So, now that I’ve given props to the larger boxed edition HMS Alert kit with all its laser cut parts, I’ll say that I’m having a great time with this small 1:96-scale kit. It’s frickin’ neat! I brought the model as it is now to last month’s meeting of the Hyde Street Pier Model Shipwrights, and I think I’ve got a couple people interested in buying the kit, or at least interested in trying a paper model.
One of them became interested after we had a discussion on how this kit might actually be really useful for a ship modeler looking to scratch build a wooden model of the Alert, which seems to be a very popular subject. I’ve even considered doing this, though for now I have the paper kit.
I suppose I should use the term “card model” because I think that’s how most builders refer to these models. I think it does sound a little more sophisticated than calling them paper models. I just use the term “paper model” because that’s what the manufacturer calls them. Probably sounds better in Polish.
Anyway, the idea with using the card model for wood ship modeling is that the planks are pre-spiled and nicely printed out. These might actually serve well as patterns for cutting wooden planks. It seems like all you would have to do is blow up the paper parts to 200% and you’d have templates for a nice 1/4″ scale (1:48) wooden model. So, we may experiment with that idea.
In the meantime, the lapstrake planking worked out really nicely and goes on very easily. This gives the hull a third layer, with the hull shape getting smoother with each layer.
I ended up painting the hull using paints I bought from Shipyard. These paints are interesting because they seem to use a fairly coarse pigment, at least that’s the way it seems to me, though maybe I’m misinterpreting the finish I’m getting. The reason I say this about the pigments is because of the texture of the finish. Not only is it very flat, but it remains that way even after repeated applications. Also, the texture of the dry, painted surface is rough to the touch.
The paints are fairly transparent, so you can still see the printed lines in the paper, even after a couple applications. This also means that it takes more coats to cover up problems, but that’s not necessarily a bad thing.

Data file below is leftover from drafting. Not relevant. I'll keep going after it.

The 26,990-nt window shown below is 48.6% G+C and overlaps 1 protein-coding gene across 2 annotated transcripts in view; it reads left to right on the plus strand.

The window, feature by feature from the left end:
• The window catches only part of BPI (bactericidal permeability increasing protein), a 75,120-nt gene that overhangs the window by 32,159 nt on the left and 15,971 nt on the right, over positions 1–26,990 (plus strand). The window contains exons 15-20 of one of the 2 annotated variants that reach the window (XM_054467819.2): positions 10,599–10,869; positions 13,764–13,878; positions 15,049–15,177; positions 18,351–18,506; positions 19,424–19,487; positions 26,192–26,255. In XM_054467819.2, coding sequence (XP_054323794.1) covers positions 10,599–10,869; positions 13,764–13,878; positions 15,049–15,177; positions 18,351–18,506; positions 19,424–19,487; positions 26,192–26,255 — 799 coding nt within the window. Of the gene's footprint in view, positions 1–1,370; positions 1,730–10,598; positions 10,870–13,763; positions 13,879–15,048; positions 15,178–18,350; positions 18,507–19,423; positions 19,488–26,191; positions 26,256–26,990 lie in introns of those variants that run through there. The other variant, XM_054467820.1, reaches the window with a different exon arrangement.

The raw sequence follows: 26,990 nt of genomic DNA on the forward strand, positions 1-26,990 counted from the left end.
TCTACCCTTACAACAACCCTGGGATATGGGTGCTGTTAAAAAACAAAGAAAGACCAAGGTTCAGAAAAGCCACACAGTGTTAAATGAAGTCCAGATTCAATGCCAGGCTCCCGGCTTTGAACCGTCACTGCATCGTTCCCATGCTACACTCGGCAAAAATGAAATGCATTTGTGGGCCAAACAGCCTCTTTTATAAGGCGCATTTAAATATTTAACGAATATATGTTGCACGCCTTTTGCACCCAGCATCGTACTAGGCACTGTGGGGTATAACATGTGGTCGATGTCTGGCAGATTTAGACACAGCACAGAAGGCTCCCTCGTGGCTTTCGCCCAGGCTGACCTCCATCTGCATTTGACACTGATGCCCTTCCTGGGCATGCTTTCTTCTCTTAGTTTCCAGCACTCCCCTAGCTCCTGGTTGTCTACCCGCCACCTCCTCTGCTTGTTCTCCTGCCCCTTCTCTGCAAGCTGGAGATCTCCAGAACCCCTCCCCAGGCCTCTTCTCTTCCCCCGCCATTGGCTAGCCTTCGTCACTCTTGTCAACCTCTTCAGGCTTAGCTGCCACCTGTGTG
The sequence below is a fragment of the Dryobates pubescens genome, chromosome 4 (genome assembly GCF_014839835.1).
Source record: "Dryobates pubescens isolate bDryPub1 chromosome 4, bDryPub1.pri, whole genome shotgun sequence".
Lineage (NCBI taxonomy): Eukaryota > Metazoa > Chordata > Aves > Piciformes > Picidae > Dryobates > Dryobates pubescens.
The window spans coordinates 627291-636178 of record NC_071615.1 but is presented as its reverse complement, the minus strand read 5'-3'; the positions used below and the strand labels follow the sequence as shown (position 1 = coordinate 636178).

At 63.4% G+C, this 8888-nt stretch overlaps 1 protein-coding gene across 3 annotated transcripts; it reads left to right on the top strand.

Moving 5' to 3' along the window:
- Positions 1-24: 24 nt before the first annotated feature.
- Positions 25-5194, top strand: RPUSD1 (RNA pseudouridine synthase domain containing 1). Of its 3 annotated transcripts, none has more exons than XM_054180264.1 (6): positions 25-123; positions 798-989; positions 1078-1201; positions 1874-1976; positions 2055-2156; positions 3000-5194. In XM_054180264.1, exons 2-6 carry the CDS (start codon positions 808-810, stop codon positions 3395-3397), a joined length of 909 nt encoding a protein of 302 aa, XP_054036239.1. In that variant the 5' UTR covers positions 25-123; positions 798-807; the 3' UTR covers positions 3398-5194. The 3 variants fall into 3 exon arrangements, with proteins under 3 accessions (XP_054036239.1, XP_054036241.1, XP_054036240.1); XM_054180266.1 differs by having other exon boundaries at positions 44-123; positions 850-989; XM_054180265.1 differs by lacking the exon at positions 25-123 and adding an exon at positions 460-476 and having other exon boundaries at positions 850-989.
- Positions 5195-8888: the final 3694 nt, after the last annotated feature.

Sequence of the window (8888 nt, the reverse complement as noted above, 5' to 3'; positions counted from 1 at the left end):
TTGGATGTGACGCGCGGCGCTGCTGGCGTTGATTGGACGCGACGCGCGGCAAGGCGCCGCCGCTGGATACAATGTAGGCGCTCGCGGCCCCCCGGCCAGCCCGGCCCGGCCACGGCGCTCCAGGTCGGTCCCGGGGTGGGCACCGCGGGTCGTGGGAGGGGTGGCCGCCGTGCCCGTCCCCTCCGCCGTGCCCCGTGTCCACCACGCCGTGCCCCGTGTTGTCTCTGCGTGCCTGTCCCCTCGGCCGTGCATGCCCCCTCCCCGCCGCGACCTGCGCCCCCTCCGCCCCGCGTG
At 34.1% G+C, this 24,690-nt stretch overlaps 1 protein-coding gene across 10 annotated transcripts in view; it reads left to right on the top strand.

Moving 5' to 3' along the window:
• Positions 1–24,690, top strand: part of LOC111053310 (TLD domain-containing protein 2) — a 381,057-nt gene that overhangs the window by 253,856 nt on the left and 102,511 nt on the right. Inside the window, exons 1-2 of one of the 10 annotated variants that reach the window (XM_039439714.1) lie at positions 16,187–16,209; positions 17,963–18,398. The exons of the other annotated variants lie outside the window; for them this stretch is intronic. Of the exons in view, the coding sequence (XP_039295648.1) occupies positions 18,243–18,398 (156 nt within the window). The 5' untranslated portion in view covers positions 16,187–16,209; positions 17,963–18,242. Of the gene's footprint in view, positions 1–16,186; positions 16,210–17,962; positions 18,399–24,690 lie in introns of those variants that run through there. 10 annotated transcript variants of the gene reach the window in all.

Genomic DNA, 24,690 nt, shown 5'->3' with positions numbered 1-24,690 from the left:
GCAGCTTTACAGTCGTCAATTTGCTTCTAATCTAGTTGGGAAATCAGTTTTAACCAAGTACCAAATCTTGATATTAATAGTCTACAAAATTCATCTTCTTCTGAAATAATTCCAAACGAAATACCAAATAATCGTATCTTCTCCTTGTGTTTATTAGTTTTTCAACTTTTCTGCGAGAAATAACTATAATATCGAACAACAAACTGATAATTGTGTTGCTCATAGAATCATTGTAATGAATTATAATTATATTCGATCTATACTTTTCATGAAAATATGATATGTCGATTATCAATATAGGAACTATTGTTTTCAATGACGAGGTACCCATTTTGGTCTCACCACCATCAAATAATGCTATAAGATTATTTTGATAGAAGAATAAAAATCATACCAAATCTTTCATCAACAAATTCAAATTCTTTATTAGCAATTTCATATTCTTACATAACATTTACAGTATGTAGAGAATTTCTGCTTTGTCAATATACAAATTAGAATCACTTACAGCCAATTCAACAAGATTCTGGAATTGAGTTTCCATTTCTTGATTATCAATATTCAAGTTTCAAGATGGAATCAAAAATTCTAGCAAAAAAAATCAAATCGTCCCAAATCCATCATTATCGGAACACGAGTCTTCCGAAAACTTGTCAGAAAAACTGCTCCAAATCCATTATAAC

I’ve been going to town on this over the past couple weeks. A bit of a distraction from my other projects, but it can’t be helped – this model is too much fun to build. What’s more, I’ve actually been approached by a fellow ship model club member about buying the completed model from me. It really is that neat!
Hi Clare, I am looking for an intermediate step in a ship’s mode kit to lead me from plastic kits into a plank on bulkhead ship, one that might give me a few pointers first as to construction without going to any great expense. I like the looks of the Alert card model but as you mentioned at scale 1:76, a model with better achievable detailing. Ideally I would like to construct the HMS Success, Mercury or Enterprise, frigates of Nelson’s period. Also, I would like a complete kit with masts, rigging and sails. Please advise, David
Hello David! Let me start with giving you my “easy” answer. If your goal is to build in wood, then I’d say, just jump into wood and don’t worry about paper. Just start with something fairly simple and don’t worry about being historically accurate in the build yet. Just start with a sloop or schooner with no more than a few cannons on the deck. If you go for a planked model, later period, sharper vessels are easier to plank than the bluff bow type. So, something like a Baltimore Clipper is ideal.
The more complex answer is that paper is a different animal than either plastic or wood. I don’t know that it’s necessarily a stepping stone to wood from plastic. It’s just different, though in places it can be more like one or the other. Plastic kits are three-dimensional objects made up from three-dimensional parts, whereas Paper and Wood modeling are similar in that they both use basically two-dimensional parts (that have thickness) to build up a three-dimensional object. Wood kits more commonly use pre-made, three-dimensional fittings to supplement your build, as do some paper kits. But, wood is probably the more forgiving and versatile medium.
That said, there are some wood kits and some paper kits that go together a bit like plastic kits. On the wood side is one that, given your interest in the Nelsonian ships, might not appeal to you. But Woody Joe’s Higaki Kaisen kit I built recently is ideal for someone who is accustomed to pre-fabricated parts, like those of a plastic kit.
Of paper kits, I think the Laser Cardboard series kits might be a consideration for you if you’re interested in paper. Shipyard has several, all in 1:72-scale, including HMS Alert. The others are the French lugger Le Coureur, the Dutch ship Papegojan, the schooner Berbice, and a really amazingly complete HMS Mercury. That last kit is big and it’s a little pricey, around $400. It is on your “ideal subject” list, but I’d really suggest one of the smaller kits first, like Alert or Berbice. The reason is that paper can be a bit delicate and a 3-masted square rigger is difficult enough without adding the extra level of delicacy.
(Note that Shipyard just recently added the two-masted Snow rigged sloop HMS Wolf, 1768 to their lineup of Laser Cardboard kits – very intriguing!)
While I’d wholeheartedly suggest the smaller Laser Cardboard subjects to anyone considering them, if you’re thinking about moving to wood anyway, I’d still suggest going right into it. 20 years ago, when I tried a small solid-hull wooden schooner kit, I was in the middle of a big plastic frigate build – never touched a plastic ship model kit again.
Hope this helps!